There is no strategy… We make dishes from all over Africa, some of them reproduced in a slightly more western version. At the beginning there was no competition. For example, in the summer when you were walking around San Salvario there was no one… it’s not like now, they are all here. The first customers, in fact, arrived through word of mouth. And even today they continue to come because of word of mouth… Yeah, we use social media and we advertise, but it’s small thing. In fact, we have not become rich because we try to convey our way of life. And precisely for this reason, today we have no competition: the kitchen that we propose, we only do it. The only thing that remembers our dishes is a “trapizzino” stuffed with “zighinì”, a beef stew made with berbere, a Horn of Africa spice… many years ago, someone tried to open an Eritrean restaurant, but it lasted a year.

Have you ever attended vocational training? Did they help the development of your business?

A long time ago there was the REC, you had to do a certain amount of hours to receive a license in order to treat and administer food.


Are you satisfied with your current activity?

I will never be satisfied with my life, I always seem to have done little. Now, I see the youngest doing a thousand things, too many things… But I am also very proud of myself, I would do everything I have done. The only thing is that work absorbed me a lot and I could not travel as I wanted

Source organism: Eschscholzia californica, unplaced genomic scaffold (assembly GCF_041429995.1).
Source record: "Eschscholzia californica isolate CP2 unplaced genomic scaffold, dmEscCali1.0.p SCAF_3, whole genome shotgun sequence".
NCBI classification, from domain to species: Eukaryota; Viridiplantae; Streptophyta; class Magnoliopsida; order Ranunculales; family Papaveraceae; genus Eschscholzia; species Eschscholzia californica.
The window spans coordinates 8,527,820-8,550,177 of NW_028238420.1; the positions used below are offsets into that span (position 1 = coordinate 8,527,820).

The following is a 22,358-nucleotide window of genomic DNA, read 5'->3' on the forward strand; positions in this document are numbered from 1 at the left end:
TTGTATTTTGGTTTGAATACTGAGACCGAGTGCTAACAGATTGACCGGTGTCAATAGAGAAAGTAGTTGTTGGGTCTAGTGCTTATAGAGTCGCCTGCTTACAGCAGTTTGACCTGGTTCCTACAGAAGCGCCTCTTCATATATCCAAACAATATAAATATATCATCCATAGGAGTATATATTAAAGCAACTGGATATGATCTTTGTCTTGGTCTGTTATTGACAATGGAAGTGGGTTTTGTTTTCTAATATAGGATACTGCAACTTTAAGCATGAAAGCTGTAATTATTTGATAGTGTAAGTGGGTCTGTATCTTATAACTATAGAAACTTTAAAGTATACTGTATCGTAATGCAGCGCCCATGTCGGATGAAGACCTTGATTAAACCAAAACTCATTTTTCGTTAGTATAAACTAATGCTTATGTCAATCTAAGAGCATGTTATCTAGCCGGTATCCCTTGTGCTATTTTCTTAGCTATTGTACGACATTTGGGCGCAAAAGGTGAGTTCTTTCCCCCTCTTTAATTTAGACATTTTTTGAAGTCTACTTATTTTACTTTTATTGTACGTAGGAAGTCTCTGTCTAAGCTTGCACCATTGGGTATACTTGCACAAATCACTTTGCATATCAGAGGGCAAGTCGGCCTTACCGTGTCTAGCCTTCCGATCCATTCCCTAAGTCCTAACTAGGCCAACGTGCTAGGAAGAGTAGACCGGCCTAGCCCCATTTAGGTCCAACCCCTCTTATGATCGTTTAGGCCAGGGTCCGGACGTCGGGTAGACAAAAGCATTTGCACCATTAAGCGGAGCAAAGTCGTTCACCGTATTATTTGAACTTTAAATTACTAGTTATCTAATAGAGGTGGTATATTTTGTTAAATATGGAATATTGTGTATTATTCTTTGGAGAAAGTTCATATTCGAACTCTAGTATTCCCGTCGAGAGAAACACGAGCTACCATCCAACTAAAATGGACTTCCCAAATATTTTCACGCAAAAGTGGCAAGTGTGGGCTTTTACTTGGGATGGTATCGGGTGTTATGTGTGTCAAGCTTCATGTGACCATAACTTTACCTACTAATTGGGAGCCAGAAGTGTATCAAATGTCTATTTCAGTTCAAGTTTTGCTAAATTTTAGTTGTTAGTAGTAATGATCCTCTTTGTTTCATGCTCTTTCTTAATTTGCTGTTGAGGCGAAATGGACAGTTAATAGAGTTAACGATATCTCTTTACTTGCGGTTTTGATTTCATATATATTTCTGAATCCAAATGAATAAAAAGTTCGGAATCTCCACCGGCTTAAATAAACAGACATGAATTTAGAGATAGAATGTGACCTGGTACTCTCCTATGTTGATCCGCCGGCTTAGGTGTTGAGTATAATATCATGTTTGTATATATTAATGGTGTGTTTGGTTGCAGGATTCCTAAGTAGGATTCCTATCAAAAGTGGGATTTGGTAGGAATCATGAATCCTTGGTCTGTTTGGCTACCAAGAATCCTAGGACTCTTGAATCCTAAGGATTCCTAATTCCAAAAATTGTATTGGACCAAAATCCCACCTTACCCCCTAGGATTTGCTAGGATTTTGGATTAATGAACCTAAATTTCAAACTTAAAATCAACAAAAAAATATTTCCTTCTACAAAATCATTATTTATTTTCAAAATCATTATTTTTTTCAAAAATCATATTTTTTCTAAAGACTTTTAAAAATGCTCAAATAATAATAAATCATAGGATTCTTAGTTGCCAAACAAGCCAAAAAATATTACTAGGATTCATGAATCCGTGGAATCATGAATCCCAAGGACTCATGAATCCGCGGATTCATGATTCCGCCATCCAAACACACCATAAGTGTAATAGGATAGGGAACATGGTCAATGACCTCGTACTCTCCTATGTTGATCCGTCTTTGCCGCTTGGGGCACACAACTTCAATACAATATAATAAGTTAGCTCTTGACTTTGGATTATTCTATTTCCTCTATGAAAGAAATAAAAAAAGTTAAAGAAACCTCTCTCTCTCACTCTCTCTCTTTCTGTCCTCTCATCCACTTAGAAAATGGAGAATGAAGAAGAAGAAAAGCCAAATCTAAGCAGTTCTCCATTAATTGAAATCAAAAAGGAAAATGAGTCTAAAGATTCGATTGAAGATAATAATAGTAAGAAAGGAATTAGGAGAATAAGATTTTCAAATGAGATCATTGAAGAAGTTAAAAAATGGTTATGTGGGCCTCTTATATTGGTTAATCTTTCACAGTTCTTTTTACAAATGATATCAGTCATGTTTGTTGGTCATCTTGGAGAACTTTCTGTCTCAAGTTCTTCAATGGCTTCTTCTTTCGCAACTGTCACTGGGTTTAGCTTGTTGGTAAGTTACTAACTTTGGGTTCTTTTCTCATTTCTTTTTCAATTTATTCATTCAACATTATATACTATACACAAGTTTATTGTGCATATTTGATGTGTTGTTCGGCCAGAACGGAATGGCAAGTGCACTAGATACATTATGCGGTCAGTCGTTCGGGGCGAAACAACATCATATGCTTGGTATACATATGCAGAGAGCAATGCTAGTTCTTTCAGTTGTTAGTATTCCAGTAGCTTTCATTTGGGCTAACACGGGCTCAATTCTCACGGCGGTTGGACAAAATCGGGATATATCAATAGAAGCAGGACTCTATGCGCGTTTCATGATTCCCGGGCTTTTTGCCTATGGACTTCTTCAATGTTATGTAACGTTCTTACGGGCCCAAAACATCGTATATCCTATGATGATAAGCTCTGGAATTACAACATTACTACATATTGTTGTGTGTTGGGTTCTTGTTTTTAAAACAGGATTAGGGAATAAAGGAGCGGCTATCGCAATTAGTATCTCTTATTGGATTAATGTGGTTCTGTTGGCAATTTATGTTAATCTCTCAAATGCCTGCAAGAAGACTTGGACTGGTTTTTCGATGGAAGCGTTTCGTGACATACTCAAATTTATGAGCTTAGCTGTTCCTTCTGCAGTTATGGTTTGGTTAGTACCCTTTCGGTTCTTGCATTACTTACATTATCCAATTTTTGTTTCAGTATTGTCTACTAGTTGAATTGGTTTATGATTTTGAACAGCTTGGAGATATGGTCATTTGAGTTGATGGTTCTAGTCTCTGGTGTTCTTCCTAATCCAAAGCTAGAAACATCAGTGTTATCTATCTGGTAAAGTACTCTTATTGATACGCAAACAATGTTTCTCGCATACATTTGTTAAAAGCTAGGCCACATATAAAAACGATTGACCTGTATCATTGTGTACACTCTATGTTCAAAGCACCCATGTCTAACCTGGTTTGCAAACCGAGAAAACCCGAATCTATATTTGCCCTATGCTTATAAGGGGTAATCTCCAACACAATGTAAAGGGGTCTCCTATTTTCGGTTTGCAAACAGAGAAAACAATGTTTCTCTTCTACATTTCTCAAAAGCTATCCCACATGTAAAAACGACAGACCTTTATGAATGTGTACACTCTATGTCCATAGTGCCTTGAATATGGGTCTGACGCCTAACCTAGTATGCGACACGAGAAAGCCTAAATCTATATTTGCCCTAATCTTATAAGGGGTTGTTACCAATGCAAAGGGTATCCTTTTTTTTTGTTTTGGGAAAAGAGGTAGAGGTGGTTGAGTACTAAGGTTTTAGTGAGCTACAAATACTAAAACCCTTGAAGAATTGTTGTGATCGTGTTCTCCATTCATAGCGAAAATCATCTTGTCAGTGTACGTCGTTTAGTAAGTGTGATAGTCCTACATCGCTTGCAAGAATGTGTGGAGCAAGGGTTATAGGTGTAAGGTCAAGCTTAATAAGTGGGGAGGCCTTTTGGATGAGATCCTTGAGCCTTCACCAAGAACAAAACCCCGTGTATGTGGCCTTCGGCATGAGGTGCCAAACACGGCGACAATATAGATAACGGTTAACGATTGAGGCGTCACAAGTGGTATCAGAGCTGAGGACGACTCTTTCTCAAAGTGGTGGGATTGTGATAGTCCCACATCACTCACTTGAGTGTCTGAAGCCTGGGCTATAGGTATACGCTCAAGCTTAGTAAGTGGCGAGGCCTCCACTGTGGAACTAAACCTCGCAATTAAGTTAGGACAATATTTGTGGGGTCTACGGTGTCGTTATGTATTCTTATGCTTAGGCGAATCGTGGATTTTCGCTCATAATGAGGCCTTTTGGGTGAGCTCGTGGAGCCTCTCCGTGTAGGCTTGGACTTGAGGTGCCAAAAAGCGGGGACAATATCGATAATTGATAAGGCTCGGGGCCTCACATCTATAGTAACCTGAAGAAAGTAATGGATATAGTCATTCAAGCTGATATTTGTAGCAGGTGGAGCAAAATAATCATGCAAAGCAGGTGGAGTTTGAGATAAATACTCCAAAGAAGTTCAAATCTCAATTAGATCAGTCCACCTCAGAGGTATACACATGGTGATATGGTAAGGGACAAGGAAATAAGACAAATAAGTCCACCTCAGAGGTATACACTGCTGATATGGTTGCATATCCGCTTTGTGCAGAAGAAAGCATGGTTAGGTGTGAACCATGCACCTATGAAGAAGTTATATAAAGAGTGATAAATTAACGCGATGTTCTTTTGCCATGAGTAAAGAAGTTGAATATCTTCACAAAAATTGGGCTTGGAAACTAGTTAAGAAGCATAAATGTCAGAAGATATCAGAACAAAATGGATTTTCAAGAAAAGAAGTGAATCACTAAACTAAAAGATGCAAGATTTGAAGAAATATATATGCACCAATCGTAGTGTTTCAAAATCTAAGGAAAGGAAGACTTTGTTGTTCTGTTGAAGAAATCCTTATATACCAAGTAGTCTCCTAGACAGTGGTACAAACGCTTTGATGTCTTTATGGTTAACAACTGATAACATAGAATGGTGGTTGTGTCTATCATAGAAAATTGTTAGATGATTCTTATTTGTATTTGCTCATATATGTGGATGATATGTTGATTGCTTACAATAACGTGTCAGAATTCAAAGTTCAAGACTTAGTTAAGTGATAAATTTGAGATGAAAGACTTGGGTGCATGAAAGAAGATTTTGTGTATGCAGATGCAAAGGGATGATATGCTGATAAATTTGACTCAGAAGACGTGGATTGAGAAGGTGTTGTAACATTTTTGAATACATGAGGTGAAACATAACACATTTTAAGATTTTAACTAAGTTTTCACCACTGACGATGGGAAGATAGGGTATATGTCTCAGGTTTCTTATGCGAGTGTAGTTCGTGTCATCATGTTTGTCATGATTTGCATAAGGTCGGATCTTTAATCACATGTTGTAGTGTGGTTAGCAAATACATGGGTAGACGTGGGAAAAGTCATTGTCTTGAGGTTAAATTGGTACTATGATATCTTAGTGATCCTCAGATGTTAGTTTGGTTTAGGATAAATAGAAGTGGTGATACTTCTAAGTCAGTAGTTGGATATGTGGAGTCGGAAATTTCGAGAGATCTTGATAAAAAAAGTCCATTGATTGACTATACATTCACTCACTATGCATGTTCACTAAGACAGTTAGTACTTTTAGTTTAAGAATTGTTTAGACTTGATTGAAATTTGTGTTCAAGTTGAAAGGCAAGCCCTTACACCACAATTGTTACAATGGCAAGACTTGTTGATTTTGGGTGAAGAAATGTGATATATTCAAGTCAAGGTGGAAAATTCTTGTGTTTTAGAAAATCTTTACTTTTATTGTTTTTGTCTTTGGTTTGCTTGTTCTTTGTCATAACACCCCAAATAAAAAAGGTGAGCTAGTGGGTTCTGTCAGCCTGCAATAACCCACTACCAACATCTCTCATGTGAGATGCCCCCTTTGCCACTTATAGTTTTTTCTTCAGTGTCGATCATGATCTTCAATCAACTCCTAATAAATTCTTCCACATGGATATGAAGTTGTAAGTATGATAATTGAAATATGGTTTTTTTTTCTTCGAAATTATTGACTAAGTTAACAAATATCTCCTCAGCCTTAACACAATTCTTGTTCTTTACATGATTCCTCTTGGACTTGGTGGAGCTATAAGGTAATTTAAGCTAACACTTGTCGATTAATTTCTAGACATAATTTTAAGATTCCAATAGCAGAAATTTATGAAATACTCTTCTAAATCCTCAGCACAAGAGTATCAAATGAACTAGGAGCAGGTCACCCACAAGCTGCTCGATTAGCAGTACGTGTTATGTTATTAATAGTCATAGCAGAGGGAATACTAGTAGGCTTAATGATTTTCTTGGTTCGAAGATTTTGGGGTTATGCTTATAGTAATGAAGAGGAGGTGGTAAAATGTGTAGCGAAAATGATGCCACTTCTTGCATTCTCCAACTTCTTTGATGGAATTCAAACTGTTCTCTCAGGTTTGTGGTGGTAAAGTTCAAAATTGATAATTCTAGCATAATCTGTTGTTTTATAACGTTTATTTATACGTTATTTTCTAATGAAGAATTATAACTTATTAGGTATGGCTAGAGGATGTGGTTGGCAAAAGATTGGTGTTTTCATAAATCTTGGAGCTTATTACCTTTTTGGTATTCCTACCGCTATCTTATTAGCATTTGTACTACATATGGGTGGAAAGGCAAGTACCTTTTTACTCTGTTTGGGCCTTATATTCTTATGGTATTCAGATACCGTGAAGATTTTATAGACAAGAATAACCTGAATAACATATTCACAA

In your opinion, is it correct to speak of “successful integration” in San Salvario? Do you see differences from other areas of Turin, other cities of Italy, or other countries?

I think there’s enough integration here… in my life I’ve never felt out of place… no incidents of racism even at school. As for the local community, San Salvario sucks you in, you never want to leave. There are deficiencies, of course, as everywhere. However, there is great collaboration between us restaurant owners. We help each other.

What are your plans for the future?

There are no plans for the future… they can’t be done at the moment. You can’t invest if you don’t have a chance to show the public the changes you’ve made. I want to travel, learn English and work in restaurants to get to know more cuisines from the world, instead of watching video-recipes on Youtube. Last year I wanted to go around Africa, starting from Morocco and along all the coast, go down to South Africa and go back to my country… I haven’t been there for almost 20 years. But between Covid and constant civil wars… You know, because of the pandemic and the war in Ethiopia, for three months our suppliers have been unable to get us the berberè.